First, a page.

Microsoft To Add Flash Blocking in Windows 10 Creators Update
Microsoft announced plans this week to further ease the use of the Adobe Flash Player in Windows 10.
In future Windows 10 operating systems releases, Microsoft will provide users with the means to block Flash use. They'll get a dialog box when visiting Web sites that will offer choices on whether to block or use Flash. The changes Microsoft will be making will be similar to "updates coming from our friends at Apple, Mozilla, and Google," Microsoft explained, in an announcement.
One difference with Microsoft's approach, though, is that users will be able to use Flash, if wanted, "for any site they visit." Microsoft currently includes Flash in Windows, but it's not part of the long-term picture, at least for use with the Microsoft Edge browser. In April, the Microsoft Edge team stated that "we are planning for and look forward to a future where Flash is no longer necessary as a default experience in Microsoft Edge."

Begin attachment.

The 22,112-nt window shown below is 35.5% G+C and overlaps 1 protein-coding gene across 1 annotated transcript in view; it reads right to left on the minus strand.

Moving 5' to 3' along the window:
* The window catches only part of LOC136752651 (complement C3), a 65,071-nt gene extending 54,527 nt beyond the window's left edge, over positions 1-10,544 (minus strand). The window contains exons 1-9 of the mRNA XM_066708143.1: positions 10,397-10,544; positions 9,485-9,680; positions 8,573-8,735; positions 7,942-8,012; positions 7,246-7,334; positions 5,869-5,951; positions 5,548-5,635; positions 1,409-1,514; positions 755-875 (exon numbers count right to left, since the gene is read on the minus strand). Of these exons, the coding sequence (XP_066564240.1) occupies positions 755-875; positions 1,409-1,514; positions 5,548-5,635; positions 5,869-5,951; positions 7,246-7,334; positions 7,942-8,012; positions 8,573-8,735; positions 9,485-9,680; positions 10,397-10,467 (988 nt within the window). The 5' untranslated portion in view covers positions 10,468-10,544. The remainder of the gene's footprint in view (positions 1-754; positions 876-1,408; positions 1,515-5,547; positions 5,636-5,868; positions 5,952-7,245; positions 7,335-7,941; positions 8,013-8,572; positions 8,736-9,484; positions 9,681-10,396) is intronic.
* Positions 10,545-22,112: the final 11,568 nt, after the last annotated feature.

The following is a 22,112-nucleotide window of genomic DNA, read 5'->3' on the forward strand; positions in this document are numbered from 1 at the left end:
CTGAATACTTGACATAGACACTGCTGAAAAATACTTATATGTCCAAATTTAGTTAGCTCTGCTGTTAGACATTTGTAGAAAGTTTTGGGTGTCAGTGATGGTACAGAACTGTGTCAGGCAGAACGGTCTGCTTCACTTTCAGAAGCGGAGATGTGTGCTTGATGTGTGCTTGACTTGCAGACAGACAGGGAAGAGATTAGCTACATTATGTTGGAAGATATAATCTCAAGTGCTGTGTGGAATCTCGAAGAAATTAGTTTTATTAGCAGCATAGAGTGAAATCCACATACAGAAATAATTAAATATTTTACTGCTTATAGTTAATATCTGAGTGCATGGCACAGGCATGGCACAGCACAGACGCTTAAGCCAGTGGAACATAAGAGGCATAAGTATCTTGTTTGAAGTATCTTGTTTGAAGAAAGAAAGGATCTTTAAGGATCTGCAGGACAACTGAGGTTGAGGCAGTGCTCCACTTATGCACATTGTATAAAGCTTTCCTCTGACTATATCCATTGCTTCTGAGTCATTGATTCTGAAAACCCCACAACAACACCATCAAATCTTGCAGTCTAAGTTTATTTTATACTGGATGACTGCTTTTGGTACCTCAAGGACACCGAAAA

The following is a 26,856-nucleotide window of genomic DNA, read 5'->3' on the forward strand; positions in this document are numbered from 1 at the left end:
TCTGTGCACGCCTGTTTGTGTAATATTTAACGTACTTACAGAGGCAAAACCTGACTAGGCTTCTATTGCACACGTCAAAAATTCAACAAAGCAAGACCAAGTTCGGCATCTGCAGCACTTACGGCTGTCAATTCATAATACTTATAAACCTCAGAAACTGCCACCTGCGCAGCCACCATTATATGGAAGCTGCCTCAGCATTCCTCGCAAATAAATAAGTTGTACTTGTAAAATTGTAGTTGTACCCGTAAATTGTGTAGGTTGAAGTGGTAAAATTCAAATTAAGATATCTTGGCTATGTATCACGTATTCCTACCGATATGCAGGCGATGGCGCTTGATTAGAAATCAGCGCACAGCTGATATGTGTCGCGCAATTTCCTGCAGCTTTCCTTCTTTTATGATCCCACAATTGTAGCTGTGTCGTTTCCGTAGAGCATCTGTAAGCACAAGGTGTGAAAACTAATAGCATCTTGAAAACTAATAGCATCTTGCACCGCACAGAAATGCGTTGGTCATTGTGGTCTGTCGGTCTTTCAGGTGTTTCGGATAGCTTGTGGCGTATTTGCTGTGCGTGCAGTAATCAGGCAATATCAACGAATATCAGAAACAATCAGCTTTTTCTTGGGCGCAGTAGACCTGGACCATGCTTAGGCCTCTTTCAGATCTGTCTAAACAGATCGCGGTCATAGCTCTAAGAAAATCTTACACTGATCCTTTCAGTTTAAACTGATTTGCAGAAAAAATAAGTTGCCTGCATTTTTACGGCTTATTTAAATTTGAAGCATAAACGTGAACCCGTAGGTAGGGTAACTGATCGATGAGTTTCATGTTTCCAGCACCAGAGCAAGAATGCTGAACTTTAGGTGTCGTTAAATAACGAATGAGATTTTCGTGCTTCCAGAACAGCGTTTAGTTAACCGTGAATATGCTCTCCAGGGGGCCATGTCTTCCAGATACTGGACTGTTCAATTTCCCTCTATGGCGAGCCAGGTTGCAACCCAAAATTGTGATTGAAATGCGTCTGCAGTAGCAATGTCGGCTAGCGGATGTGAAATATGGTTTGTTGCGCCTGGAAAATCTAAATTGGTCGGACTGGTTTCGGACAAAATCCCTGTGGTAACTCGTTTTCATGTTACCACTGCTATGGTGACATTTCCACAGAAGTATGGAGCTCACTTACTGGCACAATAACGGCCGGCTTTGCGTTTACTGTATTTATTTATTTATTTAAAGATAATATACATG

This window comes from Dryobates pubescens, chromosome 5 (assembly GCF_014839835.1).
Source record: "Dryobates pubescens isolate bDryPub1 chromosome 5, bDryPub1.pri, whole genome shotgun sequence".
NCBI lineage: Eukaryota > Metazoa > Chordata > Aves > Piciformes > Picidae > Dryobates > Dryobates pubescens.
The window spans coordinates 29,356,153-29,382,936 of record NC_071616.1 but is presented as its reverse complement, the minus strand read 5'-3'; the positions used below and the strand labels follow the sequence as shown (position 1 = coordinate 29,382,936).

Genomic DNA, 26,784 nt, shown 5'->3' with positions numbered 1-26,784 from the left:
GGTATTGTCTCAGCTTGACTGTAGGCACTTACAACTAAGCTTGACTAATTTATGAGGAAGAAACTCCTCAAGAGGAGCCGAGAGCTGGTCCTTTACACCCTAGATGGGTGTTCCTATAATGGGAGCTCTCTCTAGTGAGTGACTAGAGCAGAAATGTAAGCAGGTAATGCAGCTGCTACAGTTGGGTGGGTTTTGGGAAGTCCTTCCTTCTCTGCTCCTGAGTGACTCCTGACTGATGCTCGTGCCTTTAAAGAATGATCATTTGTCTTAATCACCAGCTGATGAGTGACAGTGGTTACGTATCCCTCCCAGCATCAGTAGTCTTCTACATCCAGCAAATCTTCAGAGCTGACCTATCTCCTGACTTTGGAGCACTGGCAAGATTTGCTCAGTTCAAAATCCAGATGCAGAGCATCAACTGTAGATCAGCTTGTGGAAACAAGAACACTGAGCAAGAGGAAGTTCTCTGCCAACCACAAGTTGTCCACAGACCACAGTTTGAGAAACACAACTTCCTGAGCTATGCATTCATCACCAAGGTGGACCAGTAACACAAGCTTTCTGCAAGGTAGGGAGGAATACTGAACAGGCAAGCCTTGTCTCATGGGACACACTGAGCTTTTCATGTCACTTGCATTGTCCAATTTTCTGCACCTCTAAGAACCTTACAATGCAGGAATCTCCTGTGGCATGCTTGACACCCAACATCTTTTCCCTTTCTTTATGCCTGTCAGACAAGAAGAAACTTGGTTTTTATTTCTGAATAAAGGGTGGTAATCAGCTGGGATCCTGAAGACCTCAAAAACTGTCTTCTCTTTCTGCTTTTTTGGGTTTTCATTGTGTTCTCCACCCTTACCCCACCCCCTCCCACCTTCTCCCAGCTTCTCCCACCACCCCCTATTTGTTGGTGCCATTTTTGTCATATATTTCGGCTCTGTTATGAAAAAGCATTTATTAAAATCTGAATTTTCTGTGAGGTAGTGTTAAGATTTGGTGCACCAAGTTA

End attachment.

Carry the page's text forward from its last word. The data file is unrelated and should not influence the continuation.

No exact timeline was indicated, but Microsoft's announcement suggested that it would evolve the Flash user notification approach with subsequent Windows 10 releases. The target for its appearance will be the Windows 10 "creators update," which is planned for arrival in the spring of 2017 (rumored for a March release).
Flash is seen as security target, at least in the cases where it wasn't kept updated. It's also considered to be a battery hog for mobile devices since Flash powers ads on Web sites. The Microsoft Edge browser is already automatically pausing Flash ad content that's deemed nonessential, which kicked off with the Windows 10 anniversary update release.
Ironically, Flash exploits have declined, year over year, according to the latest Microsoft Security Intelligence Report, which covers the first half of 2016.
"Fewer zero-day Flash Player exploits were discovered in 1H16 than during comparable periods in 2015, and fewer post-update exploits were incorporated into exploit kits," Microsoft's SIR report stated.
The report attributed the decline to Adobe's latest exploit mitigations, as well as the use of "Control Flow Guard technology in Windows 10, which makes memory corruption vulnerabilities harder to exploit."
However, the Adobe Flash Player was exploited in early May by the Promethium and Neodymium activity groups. These groups used a zero-day Flash flaw to target individuals, mostly in Europe. The Promethium group delivered malicious links in instant messaging software, while the Neodymium group used phishing campaigns and e-mail attachments, according to Microsoft.
About the Author
Kurt Mackie is senior news producer for 1105 Media's Converge360 group.